When we think of Bible heroes, we think of mighty warriors like Sampson and David or brave and loyal followers of God like Esther and Deborah. We often forget that many people in the Bible are faced unique challenges and hardships.
Learning and Teaching From Bible Stories
One of the hardest things to experience as a parent is watching your child struggle. For some of us, these struggles stem from a disability or diagnosis of some kind. However, every child will face unique challenges. When these challenges and struggles present themselves, it can be challenging to know the right words to encourage their hearts and strengthen their character.
As believers, we know that we cannot go wrong with the truth of God’s Word. We want to enable our children to use it to combat the enemy’s lies concerning their worth and identity in Christ. Sometimes it is hard to know where to look for these answers. In this article, we will share a few Bible heroes who were powerfully used by God, despite their personal challenges.
Bible Hero #1: Zacchaeus, Christ's Chosen Host
If you have a child who has physical differences, a story that they may be able to relate to is the story of Zacchaeus. The Bible doesn’t tell us many details about this man, but the one that he is most known for has to do with his physical stature.
Although some have speculated that he may have had some kind of dwarfism, all we know is that he was short and that this was something that made life difficult for him under certain circumstances.
Questions to Ask
Luke 19:3 tells us that he wanted to see Jesus, but he could not see over the crowd because he was short. We can ask our children if they ever feel like their physical difference holds them back from doing what they desire to do?
Another thing we know about Zacchaeus is that he had made some bad decisions in his life. We know that he had a career that made him successful and wealthy but led him to be disliked by others. We can ask our children why they think he may have chosen that path? Do you think others were kind to Zacchaeus when he was a kid? When others made fun of him or didn’t include him, how do you think that made him feel?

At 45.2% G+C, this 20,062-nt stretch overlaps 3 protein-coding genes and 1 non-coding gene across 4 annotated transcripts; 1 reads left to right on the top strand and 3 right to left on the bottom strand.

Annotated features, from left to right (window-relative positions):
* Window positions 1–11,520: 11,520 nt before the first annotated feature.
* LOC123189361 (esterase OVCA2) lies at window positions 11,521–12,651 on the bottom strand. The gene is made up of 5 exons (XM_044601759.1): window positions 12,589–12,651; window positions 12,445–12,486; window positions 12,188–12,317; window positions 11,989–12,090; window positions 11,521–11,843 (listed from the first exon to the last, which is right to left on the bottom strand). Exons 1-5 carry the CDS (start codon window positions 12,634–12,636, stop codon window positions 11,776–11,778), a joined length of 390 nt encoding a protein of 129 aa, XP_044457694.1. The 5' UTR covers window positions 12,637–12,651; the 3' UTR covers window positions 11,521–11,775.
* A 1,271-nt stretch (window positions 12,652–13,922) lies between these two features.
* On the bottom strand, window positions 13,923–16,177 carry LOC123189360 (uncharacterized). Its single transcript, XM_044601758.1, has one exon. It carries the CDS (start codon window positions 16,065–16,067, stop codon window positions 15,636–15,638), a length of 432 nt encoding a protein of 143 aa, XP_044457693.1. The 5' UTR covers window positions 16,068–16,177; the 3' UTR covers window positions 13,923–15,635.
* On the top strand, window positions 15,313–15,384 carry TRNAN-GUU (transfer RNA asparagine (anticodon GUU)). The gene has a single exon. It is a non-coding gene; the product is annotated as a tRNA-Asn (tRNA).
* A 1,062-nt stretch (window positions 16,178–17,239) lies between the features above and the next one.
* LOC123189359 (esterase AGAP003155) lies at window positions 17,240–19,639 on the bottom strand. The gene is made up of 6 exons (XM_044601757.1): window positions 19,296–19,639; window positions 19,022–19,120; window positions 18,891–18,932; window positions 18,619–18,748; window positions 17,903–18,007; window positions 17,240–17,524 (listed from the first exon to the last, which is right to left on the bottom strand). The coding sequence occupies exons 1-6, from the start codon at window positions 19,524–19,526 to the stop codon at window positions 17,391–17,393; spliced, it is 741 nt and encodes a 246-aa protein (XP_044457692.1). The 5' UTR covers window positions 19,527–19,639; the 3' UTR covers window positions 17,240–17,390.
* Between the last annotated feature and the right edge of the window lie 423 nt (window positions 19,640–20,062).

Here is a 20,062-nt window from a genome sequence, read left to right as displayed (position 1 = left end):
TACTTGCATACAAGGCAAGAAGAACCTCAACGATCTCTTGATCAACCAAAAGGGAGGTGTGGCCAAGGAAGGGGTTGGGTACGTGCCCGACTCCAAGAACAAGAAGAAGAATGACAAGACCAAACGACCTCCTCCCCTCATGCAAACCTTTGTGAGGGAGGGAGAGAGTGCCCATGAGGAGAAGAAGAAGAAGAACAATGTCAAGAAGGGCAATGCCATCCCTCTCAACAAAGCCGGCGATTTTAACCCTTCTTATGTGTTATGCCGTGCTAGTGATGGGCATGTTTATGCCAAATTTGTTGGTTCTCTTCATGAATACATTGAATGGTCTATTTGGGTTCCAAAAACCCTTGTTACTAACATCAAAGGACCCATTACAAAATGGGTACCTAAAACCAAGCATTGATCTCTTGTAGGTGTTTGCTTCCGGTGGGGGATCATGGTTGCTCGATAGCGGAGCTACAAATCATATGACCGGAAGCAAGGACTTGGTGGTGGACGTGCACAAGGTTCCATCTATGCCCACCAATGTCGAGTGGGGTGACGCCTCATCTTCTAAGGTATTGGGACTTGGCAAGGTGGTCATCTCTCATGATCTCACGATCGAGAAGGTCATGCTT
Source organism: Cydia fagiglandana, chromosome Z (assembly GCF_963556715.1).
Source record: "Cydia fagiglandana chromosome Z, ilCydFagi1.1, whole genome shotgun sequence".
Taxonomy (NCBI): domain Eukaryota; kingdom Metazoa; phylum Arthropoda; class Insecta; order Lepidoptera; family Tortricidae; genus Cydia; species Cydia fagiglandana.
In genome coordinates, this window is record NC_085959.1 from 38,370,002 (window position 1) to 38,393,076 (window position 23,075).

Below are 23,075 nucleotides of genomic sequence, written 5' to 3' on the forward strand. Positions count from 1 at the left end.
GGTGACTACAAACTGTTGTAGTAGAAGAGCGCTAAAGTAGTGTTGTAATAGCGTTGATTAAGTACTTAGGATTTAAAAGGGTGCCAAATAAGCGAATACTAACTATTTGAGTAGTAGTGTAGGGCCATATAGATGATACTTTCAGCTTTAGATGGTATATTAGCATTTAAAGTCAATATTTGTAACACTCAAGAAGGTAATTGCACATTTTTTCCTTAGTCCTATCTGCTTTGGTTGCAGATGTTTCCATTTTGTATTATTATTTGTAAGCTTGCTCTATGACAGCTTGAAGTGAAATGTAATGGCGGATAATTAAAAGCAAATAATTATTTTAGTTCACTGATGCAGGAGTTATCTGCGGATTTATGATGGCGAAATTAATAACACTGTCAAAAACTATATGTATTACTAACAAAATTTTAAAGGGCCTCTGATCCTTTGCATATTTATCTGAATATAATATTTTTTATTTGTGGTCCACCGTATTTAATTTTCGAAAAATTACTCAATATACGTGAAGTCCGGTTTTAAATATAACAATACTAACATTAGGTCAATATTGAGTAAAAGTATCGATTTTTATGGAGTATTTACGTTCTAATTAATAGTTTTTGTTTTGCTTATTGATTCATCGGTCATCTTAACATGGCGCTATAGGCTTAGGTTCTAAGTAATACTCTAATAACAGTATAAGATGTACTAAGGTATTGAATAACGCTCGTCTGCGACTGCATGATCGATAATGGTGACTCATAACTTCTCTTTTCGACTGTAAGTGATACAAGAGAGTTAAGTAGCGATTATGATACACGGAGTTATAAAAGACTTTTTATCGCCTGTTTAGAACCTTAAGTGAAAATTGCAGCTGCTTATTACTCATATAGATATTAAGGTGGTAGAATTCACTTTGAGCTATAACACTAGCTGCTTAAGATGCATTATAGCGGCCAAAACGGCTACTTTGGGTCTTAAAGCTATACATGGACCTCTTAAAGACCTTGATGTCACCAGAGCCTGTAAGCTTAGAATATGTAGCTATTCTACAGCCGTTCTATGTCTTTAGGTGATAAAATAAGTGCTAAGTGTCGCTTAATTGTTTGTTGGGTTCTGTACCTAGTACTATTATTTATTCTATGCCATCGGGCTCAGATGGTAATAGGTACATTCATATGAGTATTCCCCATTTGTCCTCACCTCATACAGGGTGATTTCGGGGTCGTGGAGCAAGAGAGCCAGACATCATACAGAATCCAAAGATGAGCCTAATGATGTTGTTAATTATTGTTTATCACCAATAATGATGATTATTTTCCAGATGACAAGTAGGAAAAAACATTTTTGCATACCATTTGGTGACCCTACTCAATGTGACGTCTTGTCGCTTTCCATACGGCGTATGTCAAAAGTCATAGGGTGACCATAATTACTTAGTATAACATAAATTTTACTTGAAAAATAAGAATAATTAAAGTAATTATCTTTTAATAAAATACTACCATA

Often, our children are more likely to express themselves to us if we put it in the context of someone else, so listen for insights into how your child may be feeling. When others hurt us, does it make us feel good or bad about how God made us?
Learning From the Hurt
If you have older children, a great conversation to have is the relationship between how Zacchaeus had likely been hurt by others’ words and actions and how eventually he was the one doing the hurting. Does personal pain justify harmful choices? Do you think God cared about how Zacchaeus felt? Read Luke 19:4-9 with your child. Do you think Zacchaeus was surprised by how Jesus interacted with him? How did the people respond to Jesus seeking out the company of Zacchaeus?
We can use this story to teach our children that although we cannot control how people see and react to us, we can be confident in the truth that Jesus loves us and wants to be with us. Then, share 1 Samuel 16:7b:
“For the Lord sees not as man sees: man looks on the outward appearance, but the Lord looks on the heart”
Did Zaccheus have a change of heart? Yes, and that enabled him to show radical love to others even though his outward appearance did not change.
Bible Hero #2: Moses, Deliverer of God's People
Another character who can help us address the challenges and insecurities our children may be experiencing is found in Exodus 3-4. In this passage, God suddenly appears to Moses in the burning bush and calls him to lead his people out of Egypt. Moses responded with excuses that were rooted in his insecurities.
“But Moses said to God, ‘Who am I that I should go to Pharaoh and bring the children of Israel out of Egypt?'” (Ex. 3:11)
He also thinks ahead and presents God with a scenario that he’s made up in his mind.
“Then Moses said to God, ‘If I come to the people of Israel and say to them, ‘The God of your fathers has sent me to you,’ and they ask me, ‘What is his name?’ what shall I say to them?” (Ex. 3:13)
God responds to Moses’ question with “I will be with you.” Again, Moses displays his anxiety and doubt by telling God how he suspected the Israelites would react to him, “What if they do not believe me or listen to me and say, “The Lord did not appear to you?”
Point out to your child that even after God reminds Moses numerous times that he is qualified for this task. God chose Moses, not because of who Moses was or his abilities, but because of who God is and the miraculous power that He possesses. Still, Moses says:
“Oh, my Lord, I am not eloquent, either in the past or since you have spoken to your servant, but I am slow of speech and of tongue.” (Ex. 4:10)
The Important Takeaway
People have speculated that Moses may have had a speech impediment; we honestly do not know. In Paul’s speech to the Sanhedrin in Acts 7:22, he says that Moses was “instructed in all the wisdom of the Egyptians, and he was mighty in his words and deeds.” Instead of focusing on why Moses had such insecurity with his speech, use it as a way for our kids to relate to whatever challenge or insecurity they may have.
Even Moses, being chosen by God for such an important task, was not above feelings of insecurity and doubt. We can use this story to teach our kids that even though they may face their challenges, nothing can disqualify them from being used by God.